27. dubna 2018

Michael Jettmar

“Roma do not, and will not work” is perhaps the most wide-spread stereotype expressed in personal interviews among people from different regions and different walks of life. What the very same people providing categorical statements often do not realise is, that there is wide spread discrimination on the labour market and prejudices in place. There is sometimes missing elementary bus connection to even get from the segregated settlement to a nearby city. What is abundant is raising alienation often leading to resignation. Nevertheless, there is also significant share of Roma people who are finding job opportunities and benefit from the concentrated efforts of various stakeholders challenging the barriers and opening the space for inclusion.

The barriers on the labour market may be tangible – i.e., overall economic and social development, labour market itself/lack of jobs, regional disparities, education demands on jobs available, shift from industry to service economy, diminishing welfare state and smaller number of public jobs and opportunities. In defining key challenges institutions and public services face in boosting Roma people's labour market activation we need to start with listing them and focusing on their terms of responsibilities, as well as performance.

More difficult for challenging and addressing are intangible barriers – i.e., differentiated treatment of Roma people at institutions and offices, ignorance or in worst cases bullying and tendencies to expel them from the system, and last but not least ‘soft’ discriminatory practise among employers and co-workers often leading to expulsion. Stereotypes and negative attitudes against marginalised groups are wide spread in the population. The most frequent grounds of discrimination are with 56% ethnic origin (Eurobarometer 2016).

Mapping the deficiencies and systematically address the barriers has been one of the key approaches when designing and launching activities of the Interreg Danube Transnational Programme 2014 – 2020: Changing Discourses, Changing Practices: The Roma as Human Resource (RARE). The Deficiency Map, developed as part of the work, focused on key challenges institutions and public services face in boosting Roma people's labour market activation and to map procedural and institutional deficiencies.

Collected evidence and information on key stakeholders’ performance and practice point out to different dimensions and multiply factors playing negative and/or positive role. As we illustrate on the Figure 1, the concrete situation of concrete people depends on many structural barriers and factors and is always embedded in local social practice. Results of the survey of public institutional system on Roma employment policies, actions, attitudes, discrimination and general set up point to many similarities among the Danube countries participating in the RARE project.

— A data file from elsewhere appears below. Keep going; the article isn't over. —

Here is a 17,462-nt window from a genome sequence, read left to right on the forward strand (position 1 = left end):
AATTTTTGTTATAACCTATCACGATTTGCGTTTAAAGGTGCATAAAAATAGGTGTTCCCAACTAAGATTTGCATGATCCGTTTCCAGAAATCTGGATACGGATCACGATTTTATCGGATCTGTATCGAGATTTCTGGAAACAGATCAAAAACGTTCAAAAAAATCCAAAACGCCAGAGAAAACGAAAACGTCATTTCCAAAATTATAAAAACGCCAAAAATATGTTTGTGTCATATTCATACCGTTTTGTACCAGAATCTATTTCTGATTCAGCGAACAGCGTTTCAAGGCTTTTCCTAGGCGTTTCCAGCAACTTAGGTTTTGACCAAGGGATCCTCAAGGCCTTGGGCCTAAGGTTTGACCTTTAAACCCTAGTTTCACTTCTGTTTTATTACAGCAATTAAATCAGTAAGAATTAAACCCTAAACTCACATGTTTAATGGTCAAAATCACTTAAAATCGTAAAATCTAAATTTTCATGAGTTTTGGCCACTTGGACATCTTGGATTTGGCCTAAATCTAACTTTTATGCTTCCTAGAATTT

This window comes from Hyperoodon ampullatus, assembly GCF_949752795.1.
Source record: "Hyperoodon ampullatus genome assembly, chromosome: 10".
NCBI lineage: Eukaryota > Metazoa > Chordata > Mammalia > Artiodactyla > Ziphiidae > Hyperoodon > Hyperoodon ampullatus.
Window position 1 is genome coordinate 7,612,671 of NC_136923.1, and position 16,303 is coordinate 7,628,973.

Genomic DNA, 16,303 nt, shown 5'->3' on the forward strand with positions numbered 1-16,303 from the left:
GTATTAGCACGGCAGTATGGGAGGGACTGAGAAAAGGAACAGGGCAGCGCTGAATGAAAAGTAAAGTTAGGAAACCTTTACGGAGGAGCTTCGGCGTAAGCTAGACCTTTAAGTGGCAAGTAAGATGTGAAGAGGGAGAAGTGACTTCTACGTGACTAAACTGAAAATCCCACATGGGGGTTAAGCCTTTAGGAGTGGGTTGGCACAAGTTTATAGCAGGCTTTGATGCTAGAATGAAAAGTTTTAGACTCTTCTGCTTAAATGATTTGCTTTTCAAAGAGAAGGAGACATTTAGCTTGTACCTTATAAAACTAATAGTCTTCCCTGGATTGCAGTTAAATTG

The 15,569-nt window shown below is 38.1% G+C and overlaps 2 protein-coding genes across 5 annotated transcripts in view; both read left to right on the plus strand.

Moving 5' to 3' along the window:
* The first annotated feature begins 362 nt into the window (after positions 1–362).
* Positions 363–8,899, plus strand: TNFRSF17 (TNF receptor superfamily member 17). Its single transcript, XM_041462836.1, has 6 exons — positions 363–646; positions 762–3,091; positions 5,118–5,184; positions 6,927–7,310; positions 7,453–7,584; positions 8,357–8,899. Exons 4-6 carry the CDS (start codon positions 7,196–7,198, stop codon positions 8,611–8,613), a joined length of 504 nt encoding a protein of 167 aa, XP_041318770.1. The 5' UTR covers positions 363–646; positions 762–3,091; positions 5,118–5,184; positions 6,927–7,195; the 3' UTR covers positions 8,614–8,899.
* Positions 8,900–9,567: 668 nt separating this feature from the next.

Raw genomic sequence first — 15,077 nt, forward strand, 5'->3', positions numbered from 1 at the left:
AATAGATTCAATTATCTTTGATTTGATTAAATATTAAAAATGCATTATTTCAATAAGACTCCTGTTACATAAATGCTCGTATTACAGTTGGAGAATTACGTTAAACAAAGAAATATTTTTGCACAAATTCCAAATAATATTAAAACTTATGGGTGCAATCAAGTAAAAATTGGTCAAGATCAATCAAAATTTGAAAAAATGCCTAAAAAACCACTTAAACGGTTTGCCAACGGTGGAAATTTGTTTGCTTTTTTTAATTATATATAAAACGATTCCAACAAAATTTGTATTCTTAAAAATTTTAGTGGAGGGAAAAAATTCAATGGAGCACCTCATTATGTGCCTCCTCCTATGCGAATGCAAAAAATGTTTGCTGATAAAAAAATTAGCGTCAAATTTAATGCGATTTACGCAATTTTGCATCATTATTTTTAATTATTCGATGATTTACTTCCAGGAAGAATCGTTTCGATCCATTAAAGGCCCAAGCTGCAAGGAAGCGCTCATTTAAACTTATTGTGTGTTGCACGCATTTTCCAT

Any job seeker from a disadvantaged environment is coming into more or less close encounters and relations with various institutions and public services. They may have positive, neutral or negative influence on the person and his/her fate. The most important is general framework of the policies, projects and pressures from the state. Yet in social reality we see that many well-intentioned approaches fail because of lack of attitudes or even hostility among the key stakeholders on the local level.

The key stakeholders in this perspective are International/EU institutions, the state and labour market governance, municipalities, labour office, political parties, market/debt collectors, employers, international/national donors, non-state actors/NGOS and local associations. For each of the stakeholders we describe their role in supporting/preventing inclusion of Roma into the labour market (Key Challenges), while in the second part we outline what should be done or changed for a better performance and results (Fields for interventions).

Challenges and Fields for interventions

Undoubtedly, human rights and social rights, together with promotion of Active Labor Market Policies and Education Policies brings important framework. What is key challenge is its implementation. Cohesion and pre-accession policy of the EU is gradually stronger and more targeted on Roma. Better aiming of the interventions from the ESIF, and promotion of certain affirmative action regarding EU funds on behalf of Roma (e.g. Roma as so called horizontal priority) is a way.

In 2011, the European Commission adopted a Communication pushing for the development of national strategies for Roma integration detailing the concrete policies and measures to be taken (Communication on an EU Framework for National Roma Integration Strategies by 2020).